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CTA. 2004. Cotton. Rural Radio Resource Pack 04/01. Wageningen, The Netherlands: CTA.
Permanent link to cite or share this item: http://hdl.handle.net/10568/57448
Dr Watson Mwale of Zambia?s Cotton Development Trust explains some recent developments in weed control for cotton, including the weed wiper, and discusses weed control in conservation farming systems.
Cotton Cue: Competition between cotton plants and weeds is both an important, and difficult problem to solve. Different weeds may affect the crop at different points in the season, although generally it is at the early stages in their development that cotton plants suffer most from weeds. Rotating cotton with, for example, a mixed crop of maize and cowpeas, and carrying out good soil preparation, both help to reduce weed problems, but traditional weed control methods such as hand hoeing are still essential in achieving a good harvest. Hand hoeing is, however, a very labour intensive practice, and in some countries, such as Zambia, the effect of urban migration and HIV/AIDS has meant that labour is scarce. To address this situation, Zambia?s Conservation Farming Unit - known as the CFU - has developed some new tools that can help to make weeding a less laborious job. In our next report, Chris Kakunta speaks to Dr Watson Mwale of the Cotton Development Trust, an organisation which carries out research and training for cotton farmers, including use of Conservation farming methods. Chris began by asking Dr Mwale to describe the importance of weed control in cotton production. IN: ?Weeds are very devastating in? OUT: ?.best way is attack it early.? DUR?N 4?05? BACK ANNOUNCEMENT: Dr Watson Mwale of Zambia?s Cotton Development Trust. Transcript Mwale Weeds are very devastating in all crops but specifically in cotton they can be as devastating as up to 50-60% in terms of crop yields. This is because weeds are a tough competitor, they compete for light, nutrition and moisture. So we need to put in mitigating factors. We need to prepare land early, we need to plant early, we need to start weeding very early. We need to put all measures that can see that the crop grows vigorously as quickly as possible. Because failure to do that, just imagine that the farmer is expecting one ton or 1000 kilograms but he or she ends up with only 400 or 500 kilograms. That is a total big loss. Kakunta Most of the farmers that grow this crop here in Southern Province are smallscale farmers. What methods exactly do they use to control these weeds? Mwale Most farmers, let me say, use hand hoe methods to control weeds. As you are aware that you need to weed in the cotton field maybe three or four times. So spraying is also expensive to buy herbicides. But that is part of what farmers should do. We also want to encourage them to use the lighter tools that can help them, like the modern weed wiper that has been manufactured by CFU. Kakunta For the sake of our listeners Dr Mwale, what do you exactly mean when you say CFU and weed wiper in particular? Mwale It is a very light machine with a cloth at the end and then a tube as long as about a metre or so where the weed chemicals can be put and then it just sprinkles out of the cloth and you wipe between the rows of the cotton crop. That helps a lot because it?s lighter to handle and its quick. Kakunta Now coming to the methods that the farmers actually use, hand hoeing, with the shortages of labour and the advent of HIV/AIDS, how are the farmers managing to weed for instance a hectare of cotton? Mwale That is a very important question in fact it is not only for cotton but more in other crops. When I mentioned the weed wiper earlier on, it is such tools that can actually help from heavy tools to lighter tools, that the farmers can engage. And indeed even hoes, CFU has also designed some type of hoe, which has a good pivot and is light to handle, and we look forward that more innovative initiatives can come into manufacturing, labour-friendly or labour-saving devices. Kakunta And when I look around the Cotton Development Trust I see that a number of trials are actually based on conservation farming? And most farmers actually have been complaining that this is labour intensive in terms of weed control. Mwale Well it is labour intensive in the sense that there is a lot of frequency of weeding, but there are more advantages in taking up conservation farming in terms of returns. But what I?d advise farmers is they should start combating weeds very early. Because you know that weeds over-winter, that is when they grow they bear seeds and seeds remain in the ground. So come the next season they will be the first to attack. So you must also be the first to start controlling them. Should you delay, the whole field will be infested by weeds and they can be overwhelming. So the base is early weed control. Once you do that then conservation farming, the advantages you plant early, you apply fertiliser targeted and you conserve moisture, the returns are high. But the weeds problem is big, the best way is attack it early. End of track.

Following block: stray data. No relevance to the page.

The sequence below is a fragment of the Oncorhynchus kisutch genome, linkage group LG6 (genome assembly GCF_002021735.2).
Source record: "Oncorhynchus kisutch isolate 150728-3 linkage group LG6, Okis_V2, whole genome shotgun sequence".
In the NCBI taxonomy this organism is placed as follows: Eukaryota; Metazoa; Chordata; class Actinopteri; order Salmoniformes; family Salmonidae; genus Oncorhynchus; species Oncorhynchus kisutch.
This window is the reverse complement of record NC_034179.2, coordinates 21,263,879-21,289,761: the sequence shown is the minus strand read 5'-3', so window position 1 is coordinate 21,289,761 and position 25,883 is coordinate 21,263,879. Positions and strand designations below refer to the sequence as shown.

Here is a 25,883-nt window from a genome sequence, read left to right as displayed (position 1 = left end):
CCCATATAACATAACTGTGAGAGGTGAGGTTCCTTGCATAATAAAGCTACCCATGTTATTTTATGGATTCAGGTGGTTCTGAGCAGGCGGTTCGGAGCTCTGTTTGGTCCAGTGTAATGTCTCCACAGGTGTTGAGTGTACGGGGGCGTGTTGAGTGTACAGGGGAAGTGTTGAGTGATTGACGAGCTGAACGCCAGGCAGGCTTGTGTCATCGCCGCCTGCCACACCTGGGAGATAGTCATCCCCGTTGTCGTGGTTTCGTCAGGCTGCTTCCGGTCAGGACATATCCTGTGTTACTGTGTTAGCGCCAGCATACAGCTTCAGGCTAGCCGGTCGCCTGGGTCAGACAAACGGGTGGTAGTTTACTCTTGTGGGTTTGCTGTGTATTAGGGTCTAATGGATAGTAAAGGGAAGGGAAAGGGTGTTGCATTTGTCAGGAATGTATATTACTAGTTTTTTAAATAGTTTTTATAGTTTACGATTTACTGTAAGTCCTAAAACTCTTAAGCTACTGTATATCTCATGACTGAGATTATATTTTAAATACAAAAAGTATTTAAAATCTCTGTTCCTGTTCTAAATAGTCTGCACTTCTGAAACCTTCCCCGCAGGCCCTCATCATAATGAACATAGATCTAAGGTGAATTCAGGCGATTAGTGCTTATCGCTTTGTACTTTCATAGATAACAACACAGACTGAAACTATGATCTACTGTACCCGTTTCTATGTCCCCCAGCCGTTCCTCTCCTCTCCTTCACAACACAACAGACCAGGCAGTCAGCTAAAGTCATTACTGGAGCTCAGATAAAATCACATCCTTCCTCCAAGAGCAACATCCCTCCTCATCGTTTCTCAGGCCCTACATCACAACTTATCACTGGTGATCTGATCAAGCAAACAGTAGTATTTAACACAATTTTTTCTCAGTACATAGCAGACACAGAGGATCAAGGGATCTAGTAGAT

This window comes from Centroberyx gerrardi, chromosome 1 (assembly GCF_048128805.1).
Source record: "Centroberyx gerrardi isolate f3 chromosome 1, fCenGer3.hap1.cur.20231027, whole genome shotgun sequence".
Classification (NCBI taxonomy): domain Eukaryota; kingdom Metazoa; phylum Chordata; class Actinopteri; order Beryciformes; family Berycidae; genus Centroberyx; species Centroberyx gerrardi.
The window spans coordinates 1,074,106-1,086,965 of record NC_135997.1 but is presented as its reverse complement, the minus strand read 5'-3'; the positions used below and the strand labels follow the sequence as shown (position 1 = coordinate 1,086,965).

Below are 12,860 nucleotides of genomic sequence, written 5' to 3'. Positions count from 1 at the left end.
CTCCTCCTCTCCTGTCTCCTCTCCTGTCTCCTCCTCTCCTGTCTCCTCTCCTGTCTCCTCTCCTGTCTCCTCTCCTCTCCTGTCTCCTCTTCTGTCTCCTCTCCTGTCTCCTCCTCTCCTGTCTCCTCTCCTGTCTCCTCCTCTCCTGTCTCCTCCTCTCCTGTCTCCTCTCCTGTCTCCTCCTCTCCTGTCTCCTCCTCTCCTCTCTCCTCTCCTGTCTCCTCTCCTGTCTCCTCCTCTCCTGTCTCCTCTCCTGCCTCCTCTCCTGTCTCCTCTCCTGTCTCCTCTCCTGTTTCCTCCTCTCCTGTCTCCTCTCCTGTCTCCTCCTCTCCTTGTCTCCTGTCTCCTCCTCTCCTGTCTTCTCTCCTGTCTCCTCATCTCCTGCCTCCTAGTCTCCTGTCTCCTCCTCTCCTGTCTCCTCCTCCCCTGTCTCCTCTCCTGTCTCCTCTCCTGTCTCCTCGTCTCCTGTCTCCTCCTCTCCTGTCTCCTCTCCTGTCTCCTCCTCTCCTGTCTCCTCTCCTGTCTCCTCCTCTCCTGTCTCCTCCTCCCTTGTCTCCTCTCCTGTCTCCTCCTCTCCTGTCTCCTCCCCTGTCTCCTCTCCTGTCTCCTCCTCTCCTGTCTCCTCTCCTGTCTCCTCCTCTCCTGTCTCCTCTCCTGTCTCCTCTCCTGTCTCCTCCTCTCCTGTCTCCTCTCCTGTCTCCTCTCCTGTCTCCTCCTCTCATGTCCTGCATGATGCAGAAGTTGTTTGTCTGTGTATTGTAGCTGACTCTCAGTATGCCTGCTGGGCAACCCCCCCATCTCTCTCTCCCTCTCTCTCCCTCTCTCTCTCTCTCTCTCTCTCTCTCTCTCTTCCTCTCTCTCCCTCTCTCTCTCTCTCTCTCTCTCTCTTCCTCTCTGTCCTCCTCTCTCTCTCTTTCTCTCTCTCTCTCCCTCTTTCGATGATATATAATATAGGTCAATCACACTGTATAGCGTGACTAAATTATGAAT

SubjectsCROP PRODUCTION AND PROTECTION;
- CTA Rural Radio